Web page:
One of the early-season surprises in the 250SX West Region is J-Star/JDR KTM’s Joey Savatgy. The kid just plain hauls butt and after two rounds, he’s tenth in the points (finished ninth in Phoenix), but his riding has opened more eyes than that position would indicate. After coming within two turns of winning a heat race in Phoenix, he had many people checking their programs to see who #176 is on the KTM.
For Savatgy though, it’s not enough to be a surprise. It’s not enough to run up front, grab some starts, be the highest rookie in the points and even find himself ranked ahead of such names like Jason Anderson, Malcolm Stewart and Travis Baker. Nope, this kid is like a lot of amateur stars coming into the pro scene in that they’re not happy unless they’re right near the front, battling for podiums or wins.
“It’s been a learning process, the first round didn’t go the way I wanted it to,” said Savatgy to me on the Pulpmx Show. “And Phoenix went better, the heat race was fine and I put some good laps in there. I struggled in the main event but made some progress and we’ll go forward from there.” Hmm. I’m not hearing a lot of goody goody gumdrops and gee whiz’s in there.
Savatgy finished a career best ninth in Phoenix.
Simon Cudby photo
Savatgy, who raced with Zach Bell (GEICO Honda), Jessy Nelson (Lucas Oil/TLD Honda) among others as an amateur explains how his deal came together.
“I was on Hondas the whole mini career, won some titles at Loretta’s that year and then went to Suzuki for the big bikes,” he explains. “My last year at the Ranch didn’t go well for me but JDR KTM came to me to test the bike at Glen Helen, I came out and I guess they liked what they saw. “
J-Star/JDR KTM team manager Nathan Ramsey (a former factory racer and 250SX title winner) broke down the search for Savatgy like this:
“We started talking about an amateur program and wanted to be like other teams out there. We talked to Colleen Millsaps and she mentioned Joey being overlooked. She knows the amateur kids and made us look at him. In doing our research, we knew he had some skills at supercross. We saw the potential and he’s a good kid. We all went over it and this is the type of kid that we wanted. He’s going to make us look good and it’s a win-thing for us and for Joey.”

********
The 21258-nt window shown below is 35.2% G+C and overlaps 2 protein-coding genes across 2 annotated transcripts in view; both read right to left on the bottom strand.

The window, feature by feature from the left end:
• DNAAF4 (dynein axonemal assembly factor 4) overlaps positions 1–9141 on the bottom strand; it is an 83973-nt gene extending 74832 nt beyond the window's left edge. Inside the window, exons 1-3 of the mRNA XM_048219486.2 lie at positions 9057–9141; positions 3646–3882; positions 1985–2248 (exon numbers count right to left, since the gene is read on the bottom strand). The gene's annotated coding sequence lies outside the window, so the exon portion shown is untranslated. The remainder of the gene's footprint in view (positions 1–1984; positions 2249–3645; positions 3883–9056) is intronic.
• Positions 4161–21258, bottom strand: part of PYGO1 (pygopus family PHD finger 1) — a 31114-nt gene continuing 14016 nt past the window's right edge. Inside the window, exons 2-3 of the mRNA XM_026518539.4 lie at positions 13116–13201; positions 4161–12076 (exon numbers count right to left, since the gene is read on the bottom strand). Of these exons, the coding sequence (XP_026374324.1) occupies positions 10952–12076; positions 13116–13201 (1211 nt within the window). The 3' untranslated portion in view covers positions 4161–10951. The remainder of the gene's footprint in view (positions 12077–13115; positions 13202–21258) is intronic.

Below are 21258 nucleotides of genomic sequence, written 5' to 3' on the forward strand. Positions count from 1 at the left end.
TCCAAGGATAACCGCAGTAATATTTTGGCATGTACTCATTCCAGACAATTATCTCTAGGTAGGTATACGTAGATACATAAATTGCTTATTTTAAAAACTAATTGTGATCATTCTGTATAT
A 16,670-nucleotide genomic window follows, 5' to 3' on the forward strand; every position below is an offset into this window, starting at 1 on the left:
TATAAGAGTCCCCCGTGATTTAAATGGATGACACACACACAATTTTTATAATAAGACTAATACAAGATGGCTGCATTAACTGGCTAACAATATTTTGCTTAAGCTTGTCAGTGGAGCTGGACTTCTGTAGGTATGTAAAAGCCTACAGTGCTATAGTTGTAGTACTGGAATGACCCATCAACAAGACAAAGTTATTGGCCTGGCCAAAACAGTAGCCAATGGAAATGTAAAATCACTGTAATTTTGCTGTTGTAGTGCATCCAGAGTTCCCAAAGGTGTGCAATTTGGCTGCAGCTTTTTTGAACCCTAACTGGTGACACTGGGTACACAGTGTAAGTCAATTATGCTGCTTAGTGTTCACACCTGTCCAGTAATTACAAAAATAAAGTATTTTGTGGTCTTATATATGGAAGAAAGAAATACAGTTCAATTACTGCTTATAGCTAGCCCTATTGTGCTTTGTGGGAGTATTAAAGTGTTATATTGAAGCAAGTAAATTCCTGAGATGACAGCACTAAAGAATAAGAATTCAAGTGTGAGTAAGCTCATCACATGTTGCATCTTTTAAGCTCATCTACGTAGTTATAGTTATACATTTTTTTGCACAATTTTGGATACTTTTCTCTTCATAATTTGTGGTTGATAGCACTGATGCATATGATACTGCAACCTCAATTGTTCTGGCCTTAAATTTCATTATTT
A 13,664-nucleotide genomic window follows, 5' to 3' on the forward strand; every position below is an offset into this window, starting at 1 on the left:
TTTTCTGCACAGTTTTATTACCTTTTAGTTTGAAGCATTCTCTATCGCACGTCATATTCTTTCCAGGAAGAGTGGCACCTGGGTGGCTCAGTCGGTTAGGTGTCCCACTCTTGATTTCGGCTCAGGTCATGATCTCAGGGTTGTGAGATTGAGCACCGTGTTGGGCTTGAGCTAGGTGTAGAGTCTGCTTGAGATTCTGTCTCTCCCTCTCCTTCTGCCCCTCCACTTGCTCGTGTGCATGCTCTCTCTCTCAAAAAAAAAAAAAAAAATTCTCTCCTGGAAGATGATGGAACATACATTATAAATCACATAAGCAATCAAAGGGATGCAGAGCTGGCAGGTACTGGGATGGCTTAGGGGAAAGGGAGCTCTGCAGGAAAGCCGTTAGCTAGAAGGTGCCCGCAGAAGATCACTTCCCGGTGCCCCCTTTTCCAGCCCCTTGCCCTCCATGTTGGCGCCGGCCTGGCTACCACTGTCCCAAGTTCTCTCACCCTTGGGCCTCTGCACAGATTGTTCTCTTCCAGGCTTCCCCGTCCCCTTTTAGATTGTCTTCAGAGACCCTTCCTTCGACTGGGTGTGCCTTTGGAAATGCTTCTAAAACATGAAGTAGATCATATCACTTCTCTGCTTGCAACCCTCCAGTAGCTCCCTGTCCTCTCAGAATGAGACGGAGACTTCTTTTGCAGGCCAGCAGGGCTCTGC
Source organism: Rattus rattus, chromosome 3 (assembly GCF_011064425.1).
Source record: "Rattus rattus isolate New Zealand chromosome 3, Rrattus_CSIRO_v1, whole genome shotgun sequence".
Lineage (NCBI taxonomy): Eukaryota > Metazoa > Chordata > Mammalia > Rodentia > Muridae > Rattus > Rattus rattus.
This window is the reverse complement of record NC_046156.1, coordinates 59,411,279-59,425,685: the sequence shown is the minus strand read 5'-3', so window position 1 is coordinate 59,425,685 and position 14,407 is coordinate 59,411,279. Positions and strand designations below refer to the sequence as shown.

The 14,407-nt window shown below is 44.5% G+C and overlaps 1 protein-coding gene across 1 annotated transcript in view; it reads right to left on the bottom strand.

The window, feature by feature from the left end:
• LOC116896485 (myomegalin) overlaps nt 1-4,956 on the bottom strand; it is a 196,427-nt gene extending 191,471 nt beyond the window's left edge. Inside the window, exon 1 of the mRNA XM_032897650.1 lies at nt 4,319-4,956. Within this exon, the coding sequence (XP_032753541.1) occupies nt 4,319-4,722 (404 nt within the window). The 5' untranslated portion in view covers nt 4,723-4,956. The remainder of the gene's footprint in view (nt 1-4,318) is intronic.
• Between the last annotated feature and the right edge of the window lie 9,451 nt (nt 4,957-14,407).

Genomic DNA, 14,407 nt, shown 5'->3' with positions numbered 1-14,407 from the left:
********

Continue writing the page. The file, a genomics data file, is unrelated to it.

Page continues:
These new kids coming up, they’ve been on a supercross track for so long by the time they hit pro, there’s not much that surprises them. Listen to what Joey said when I asked him about racing supercross for the first time.
“Nothing really surprised me to be honest,” he said. “The only thing would be that there are all of these people there, and you can hear [them cheer] when things go down. But when the gate drops, it’s not [different from] what I thought it would be. It’s got jumps, whoops and a starting gate so I just have to find my rhythm and make it work.”
Note to self: time to change up the standards when it comes to supercross rookies. They’re ready.
When I aked Ramsey what rider Savatgy reminds him of, he had an interesting take. “Riding style-wise, I’d say Ryan Morais in that he’s very fundamentally sound,” says Ramsey. “He’s always in a good position on the bike. Attitude-wise, he acts like he’s more like a veteran though. A lot like a Trey Canard in the little I’ve been around Trey.”
Savatgy was groomed at MTF, and has quickly adapted to supercross.
Simon Cudby photo
Growing up at Millsaps Training Facility has clearly been beneficial to the California-born Savatgy, and he says that Colleen Millsaps’ amateur bootcamp has been a huge help to him.
“In 2005, I went out there before Loretta’s for a camp and they offered me a chance to be a member there. So we moved out to Georgia and have been at MTF every day since,” he says. “It’s a bunch of us pushing each other. It’s constantly a race, you don't want to get beat. When I finish with supercross, I’m going to have my hands full riding outdoors with those kids.”
So far, Savatgy’s pro progress is right on schedule. “We’re super happy with him,” says Ramsey. “We have taken big steps with him and the first goal is a top ten which we achieved. We even told him, if you don't make the first main event, no big deal. It was his first pro race and first supercross at that, and it's a big deal. For him to be relaxed as he was, he’s not your average rookie. He didn't make any bad choices and wasn't overwhelmed. He’s a really smart rider.
“His growth rate has been amazing and he’s been progressing really fast, but he’s also a really levelheaded kid and not a diva,” continues Ramsey. “He’s fun to work with, you have a making of a Canard or (Ryan) Dungey -- he comes to the track with a plan. We’re impressed and he’s going to keep growing. Last weekend was a huge step, he showed what he’s capable of. He knows the speed and we’re pumped about the future.”